reader 3.7 released – contributor docs, 300 stars

July 2023 ∙ three minute read ∙

Hi there!

I'm happy to announce version 3.7 of reader, a Python feed reader library.

More importantly, reader has reached 300 stars on GitHub!

lemon24/reader stars

What's new? #

Here are the highlights since reader 3.4.

Contributor documentation #

reader now has contributor documentation! If you want to help or you're just curious where it's all going, check out the roadmap and the reader philosophy.

Thank you to Katharine Jarmul for getting me to do this! (it only took me five years...)

Explicitly unimportant #

The important entry flag is now bool|None instead of bool,1 so there's a sane way to express "I don't care about this article".

The point of marking an article as explicitly unimportant is to give you a better understanding of how you consume content – if you consistently don't care about the articles in a feed, maybe it's time to ruthlessly Marie Kondo that crap.

Discontinued plugins #

I removed the Twitter plugin, since it's not possible to get tweets using the free API tier anymore, rendering it effectively useless. While at it, I also removed the Tumblr GDPR plugin (not needed since August 2020).

Nevertheless, they are valuable examples of how to implement reader plugins, so the docs still mention them in Discontinued plugins.

Python versions #

With PyPy 3.10 added in reader 3.7, this is the last release to support Python 3.9.

For more details, see the full changelog.

That's it for now.

Learned something new today? Share this with others, it really helps!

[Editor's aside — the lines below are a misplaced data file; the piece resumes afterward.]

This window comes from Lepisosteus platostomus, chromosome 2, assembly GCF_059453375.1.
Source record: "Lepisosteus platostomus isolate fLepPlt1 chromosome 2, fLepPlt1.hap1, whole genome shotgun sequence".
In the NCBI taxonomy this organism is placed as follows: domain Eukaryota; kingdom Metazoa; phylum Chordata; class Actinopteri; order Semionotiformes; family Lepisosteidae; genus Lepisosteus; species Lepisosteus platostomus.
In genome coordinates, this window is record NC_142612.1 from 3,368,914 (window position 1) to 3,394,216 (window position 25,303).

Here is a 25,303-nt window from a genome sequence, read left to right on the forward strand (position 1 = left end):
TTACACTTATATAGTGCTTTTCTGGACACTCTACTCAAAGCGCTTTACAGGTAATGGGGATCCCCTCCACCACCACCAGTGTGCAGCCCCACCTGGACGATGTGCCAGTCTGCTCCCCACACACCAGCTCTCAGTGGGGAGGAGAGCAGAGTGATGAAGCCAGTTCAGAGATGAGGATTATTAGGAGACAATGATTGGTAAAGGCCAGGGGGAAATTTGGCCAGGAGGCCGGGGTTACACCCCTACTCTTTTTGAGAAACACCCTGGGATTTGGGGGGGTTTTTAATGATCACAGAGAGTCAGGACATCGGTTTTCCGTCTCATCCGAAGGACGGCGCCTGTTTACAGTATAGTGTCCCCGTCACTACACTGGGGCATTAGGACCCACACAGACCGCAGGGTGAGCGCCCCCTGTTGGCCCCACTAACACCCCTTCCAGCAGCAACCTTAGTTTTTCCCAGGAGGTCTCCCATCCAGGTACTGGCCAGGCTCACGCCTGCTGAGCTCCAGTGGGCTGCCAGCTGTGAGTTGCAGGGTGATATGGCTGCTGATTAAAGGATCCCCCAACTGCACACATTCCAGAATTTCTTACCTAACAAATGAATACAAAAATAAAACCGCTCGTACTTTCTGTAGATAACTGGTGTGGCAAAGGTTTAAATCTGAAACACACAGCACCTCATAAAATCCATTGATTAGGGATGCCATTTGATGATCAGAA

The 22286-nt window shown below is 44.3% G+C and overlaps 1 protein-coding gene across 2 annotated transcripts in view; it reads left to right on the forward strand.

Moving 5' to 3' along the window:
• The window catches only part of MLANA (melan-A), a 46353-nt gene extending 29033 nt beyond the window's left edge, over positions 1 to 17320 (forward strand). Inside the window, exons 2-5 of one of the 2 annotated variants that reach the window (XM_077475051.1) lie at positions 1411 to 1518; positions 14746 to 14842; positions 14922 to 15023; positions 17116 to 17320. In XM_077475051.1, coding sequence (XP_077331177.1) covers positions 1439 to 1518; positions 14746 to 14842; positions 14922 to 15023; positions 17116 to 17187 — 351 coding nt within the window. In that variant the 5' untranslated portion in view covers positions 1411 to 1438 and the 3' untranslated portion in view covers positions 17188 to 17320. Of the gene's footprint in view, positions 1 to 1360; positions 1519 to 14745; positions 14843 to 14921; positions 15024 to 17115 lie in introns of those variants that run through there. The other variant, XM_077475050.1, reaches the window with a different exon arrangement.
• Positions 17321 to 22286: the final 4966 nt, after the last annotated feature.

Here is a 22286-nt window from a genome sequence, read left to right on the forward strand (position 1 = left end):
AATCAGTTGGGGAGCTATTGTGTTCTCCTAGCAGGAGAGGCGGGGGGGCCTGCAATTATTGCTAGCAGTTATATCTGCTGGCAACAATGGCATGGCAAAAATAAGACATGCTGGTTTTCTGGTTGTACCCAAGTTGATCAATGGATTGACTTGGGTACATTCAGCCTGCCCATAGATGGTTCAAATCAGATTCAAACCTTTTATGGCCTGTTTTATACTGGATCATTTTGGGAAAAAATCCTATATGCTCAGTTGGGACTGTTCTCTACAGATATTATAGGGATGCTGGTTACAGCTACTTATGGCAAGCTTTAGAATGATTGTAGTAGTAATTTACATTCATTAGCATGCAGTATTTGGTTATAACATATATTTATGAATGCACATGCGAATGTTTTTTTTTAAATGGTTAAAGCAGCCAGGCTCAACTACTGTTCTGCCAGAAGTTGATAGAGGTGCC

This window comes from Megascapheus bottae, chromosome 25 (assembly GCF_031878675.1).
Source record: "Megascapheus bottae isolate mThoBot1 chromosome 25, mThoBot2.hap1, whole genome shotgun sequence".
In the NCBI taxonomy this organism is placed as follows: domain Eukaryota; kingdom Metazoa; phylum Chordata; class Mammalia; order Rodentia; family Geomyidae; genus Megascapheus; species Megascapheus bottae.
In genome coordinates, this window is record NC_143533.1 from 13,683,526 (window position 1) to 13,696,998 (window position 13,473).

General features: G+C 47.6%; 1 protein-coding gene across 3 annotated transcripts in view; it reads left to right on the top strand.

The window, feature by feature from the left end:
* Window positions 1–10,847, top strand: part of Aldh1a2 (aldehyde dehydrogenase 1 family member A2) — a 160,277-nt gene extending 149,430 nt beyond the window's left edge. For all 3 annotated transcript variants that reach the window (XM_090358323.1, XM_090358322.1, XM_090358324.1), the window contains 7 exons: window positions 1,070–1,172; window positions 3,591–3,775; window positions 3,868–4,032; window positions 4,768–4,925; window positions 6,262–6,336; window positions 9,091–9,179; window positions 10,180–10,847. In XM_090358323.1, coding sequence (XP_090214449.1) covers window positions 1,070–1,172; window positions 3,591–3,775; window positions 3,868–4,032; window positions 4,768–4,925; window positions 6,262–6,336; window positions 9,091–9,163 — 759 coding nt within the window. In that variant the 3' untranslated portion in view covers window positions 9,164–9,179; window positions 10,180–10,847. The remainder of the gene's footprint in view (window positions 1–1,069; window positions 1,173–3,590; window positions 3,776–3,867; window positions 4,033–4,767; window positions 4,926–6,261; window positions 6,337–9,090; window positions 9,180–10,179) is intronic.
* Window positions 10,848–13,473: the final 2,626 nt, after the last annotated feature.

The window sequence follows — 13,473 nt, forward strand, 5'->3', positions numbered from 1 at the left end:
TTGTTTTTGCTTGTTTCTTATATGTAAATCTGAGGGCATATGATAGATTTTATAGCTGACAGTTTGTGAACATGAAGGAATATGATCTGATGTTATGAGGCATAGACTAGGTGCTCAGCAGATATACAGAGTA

What is reader? #

reader takes care of the core functionality required by a feed reader, so you can focus on what makes yours different.

reader in action reader allows you to:

  • retrieve, store, and manage Atom, RSS, and JSON feeds
  • mark articles as read or important
  • add arbitrary tags/metadata to feeds and articles
  • filter feeds and articles
  • full-text search articles
  • get statistics on feed and user activity
  • write plugins to extend its functionality

...all these with:

  • a stable, clearly documented API
  • excellent test coverage
  • fully typed Python

To find out more, check out the GitHub repo and the docs, or give the tutorial a try.

Why use a feed reader library? #

Have you been unhappy with existing feed readers and wanted to make your own, but:

  • never knew where to start?
  • it seemed like too much work?
  • you don't like writing backend code?

Are you already working with feedparser, but:

  • want an easier way to store, filter, sort and search feeds and entries?
  • want to get back type-annotated objects instead of dicts?
  • want to restrict or deny file-system access?
  • want to change the way feeds are retrieved by using Requests?
  • want to also support JSON Feed?
  • want to support custom information sources?

... while still supporting all the feed types feedparser does?

If you answered yes to any of the above, reader can help.

The reader philosophy #

  • reader is a library
  • reader is for the long term
  • reader is extensible
  • reader is stable (within reason)
  • reader is simple to use; API matters
  • reader features work well together
  • reader is tested
  • reader is documented
  • reader has minimal dependencies

Why make your own feed reader? #

So you can:

  • have full control over your data
  • control what features it has or doesn't have
  • decide how much you pay for it
  • make sure it doesn't get closed while you're still using it
  • really, it's easier than you think

Obviously, this may not be your cup of tea, but if it is, reader can help.

  1. By the way, I'm quite pleased with how I managed to do it in an (almost) backwards-compatible way. [return]